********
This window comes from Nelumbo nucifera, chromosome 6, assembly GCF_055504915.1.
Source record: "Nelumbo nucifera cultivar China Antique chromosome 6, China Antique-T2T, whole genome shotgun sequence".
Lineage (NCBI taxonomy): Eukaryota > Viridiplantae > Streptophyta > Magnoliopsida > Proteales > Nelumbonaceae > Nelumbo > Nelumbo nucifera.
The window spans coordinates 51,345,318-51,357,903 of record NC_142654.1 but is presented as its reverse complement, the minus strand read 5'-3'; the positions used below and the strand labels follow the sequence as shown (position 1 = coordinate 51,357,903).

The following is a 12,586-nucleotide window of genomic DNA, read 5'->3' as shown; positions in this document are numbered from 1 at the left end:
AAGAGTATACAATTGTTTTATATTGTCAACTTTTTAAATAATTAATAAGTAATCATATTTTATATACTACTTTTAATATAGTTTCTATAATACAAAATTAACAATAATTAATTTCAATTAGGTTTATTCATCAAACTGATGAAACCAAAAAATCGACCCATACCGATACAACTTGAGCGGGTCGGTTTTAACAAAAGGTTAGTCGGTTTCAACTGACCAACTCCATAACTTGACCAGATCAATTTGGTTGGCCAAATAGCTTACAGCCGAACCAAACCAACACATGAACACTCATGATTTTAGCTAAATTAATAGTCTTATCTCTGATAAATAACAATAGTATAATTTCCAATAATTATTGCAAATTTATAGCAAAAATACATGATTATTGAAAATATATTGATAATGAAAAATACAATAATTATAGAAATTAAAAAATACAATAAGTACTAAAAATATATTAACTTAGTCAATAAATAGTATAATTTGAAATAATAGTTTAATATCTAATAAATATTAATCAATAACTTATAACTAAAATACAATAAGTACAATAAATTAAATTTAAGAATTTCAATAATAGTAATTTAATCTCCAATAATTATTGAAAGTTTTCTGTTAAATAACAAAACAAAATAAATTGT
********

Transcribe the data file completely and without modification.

This window comes from Nelumbo nucifera, chromosome 6, assembly GCF_055504915.1.
Source record: "Nelumbo nucifera cultivar China Antique chromosome 6, China Antique-T2T, whole genome shotgun sequence".
Lineage (NCBI taxonomy): Eukaryota > Viridiplantae > Streptophyta > Magnoliopsida > Proteales > Nelumbonaceae > Nelumbo > Nelumbo nucifera.
The window spans coordinates 51,345,318-51,357,903 of record NC_142654.1 but is presented as its reverse complement, the minus strand read 5'-3'; the positions used below and the strand labels follow the sequence as shown (position 1 = coordinate 51,357,903).

The following is a 12,586-nucleotide window of genomic DNA, read 5'->3' as shown; positions in this document are numbered from 1 at the left end:
AAGAGTATACAATTGTTTTATATTGTCAACTTTTTAAATAATTAATAAGTAATCATATTTTATATACTACTTTTAATATAGTTTCTATAATACAAAATTAACAATAATTAATTTCAATTAGGTTTATTCATCAAACTGATGAAACCAAAAAATCGACCCATACCGATACAACTTGAGCGGGTCGGTTTTAACAAAAGGTTAGTCGGTTTCAACTGACCAACTCCATAACTTGACCAGATCAATTTGGTTGGCCAAATAGCTTACAGCCGAACCAAACCAACACATGAACACTCATGATTTTAGCTAAATTAATAGTCTTATCTCTGATAAATAACAATAGTATAATTTCCAATAATTATTGCAAATTTATAGCAAAAATACATGATTATTGAAAATATATTGATAATGAAAAATACAATAATTATAGAAATTAAAAAATACAATAAGTACTAAAAATATATTAACTTAGTCAATAAATAGTATAATTTGAAATAATAGTTTAATATCTAATAAATATTAATCAATAACTTATAACTAAAATACAATAAGTACAATAAATTAAATTTAAGAATTTCAATAATAGTAATTTAATCTCCAATAATTATTGAAAGTTTTCTGTTAAATAACAAAACAAAATAAATTGT